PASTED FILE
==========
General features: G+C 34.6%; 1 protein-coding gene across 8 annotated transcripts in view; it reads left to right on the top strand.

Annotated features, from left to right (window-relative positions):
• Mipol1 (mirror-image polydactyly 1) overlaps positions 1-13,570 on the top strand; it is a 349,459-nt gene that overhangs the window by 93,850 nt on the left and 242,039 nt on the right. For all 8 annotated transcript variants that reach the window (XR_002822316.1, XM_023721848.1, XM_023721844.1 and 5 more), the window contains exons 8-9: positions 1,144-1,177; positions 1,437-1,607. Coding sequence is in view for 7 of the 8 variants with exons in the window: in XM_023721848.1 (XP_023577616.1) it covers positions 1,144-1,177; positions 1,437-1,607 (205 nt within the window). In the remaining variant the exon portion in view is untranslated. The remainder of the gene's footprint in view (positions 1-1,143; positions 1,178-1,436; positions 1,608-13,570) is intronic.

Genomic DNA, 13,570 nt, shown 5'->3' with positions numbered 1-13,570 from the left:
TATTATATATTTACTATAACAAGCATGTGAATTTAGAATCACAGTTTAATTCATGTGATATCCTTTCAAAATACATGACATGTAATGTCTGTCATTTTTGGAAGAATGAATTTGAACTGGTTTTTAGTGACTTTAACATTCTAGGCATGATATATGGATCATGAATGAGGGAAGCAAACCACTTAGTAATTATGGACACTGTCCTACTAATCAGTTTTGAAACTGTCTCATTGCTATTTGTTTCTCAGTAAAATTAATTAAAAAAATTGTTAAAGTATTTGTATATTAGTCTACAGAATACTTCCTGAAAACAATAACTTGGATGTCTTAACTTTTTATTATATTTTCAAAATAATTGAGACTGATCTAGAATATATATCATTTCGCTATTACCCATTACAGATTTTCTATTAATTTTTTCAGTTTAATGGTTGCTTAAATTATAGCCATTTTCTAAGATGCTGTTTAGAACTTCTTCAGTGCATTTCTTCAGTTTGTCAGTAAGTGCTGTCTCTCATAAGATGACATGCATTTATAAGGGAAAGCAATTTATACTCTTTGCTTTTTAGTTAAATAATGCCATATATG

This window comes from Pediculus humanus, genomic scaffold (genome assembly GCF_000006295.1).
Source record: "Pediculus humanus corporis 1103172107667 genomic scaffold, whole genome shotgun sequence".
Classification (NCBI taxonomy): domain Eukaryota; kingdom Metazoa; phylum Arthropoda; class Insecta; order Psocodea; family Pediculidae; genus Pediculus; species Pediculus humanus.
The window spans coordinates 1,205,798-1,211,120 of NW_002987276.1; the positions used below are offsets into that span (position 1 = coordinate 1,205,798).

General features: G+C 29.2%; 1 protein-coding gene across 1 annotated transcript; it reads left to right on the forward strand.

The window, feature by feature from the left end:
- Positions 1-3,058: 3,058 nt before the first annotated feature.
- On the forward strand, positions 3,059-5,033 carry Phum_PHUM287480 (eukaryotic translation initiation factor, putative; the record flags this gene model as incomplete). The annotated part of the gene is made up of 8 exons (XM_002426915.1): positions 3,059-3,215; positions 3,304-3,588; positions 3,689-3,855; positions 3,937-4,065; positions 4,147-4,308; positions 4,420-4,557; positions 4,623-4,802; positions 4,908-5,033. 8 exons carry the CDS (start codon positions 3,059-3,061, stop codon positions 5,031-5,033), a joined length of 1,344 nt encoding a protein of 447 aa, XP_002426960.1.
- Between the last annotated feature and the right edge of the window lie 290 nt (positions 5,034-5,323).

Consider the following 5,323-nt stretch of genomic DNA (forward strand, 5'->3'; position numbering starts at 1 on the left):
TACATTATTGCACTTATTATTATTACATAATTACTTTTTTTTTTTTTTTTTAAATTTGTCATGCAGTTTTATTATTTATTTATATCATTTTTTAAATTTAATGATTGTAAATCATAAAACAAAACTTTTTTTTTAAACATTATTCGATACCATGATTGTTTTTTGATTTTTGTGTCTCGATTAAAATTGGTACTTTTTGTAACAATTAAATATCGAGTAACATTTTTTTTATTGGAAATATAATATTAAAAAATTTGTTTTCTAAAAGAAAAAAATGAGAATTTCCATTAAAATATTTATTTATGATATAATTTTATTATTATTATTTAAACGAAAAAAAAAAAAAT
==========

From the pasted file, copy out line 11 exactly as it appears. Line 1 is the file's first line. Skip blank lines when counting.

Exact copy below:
The window, feature by feature from the left end: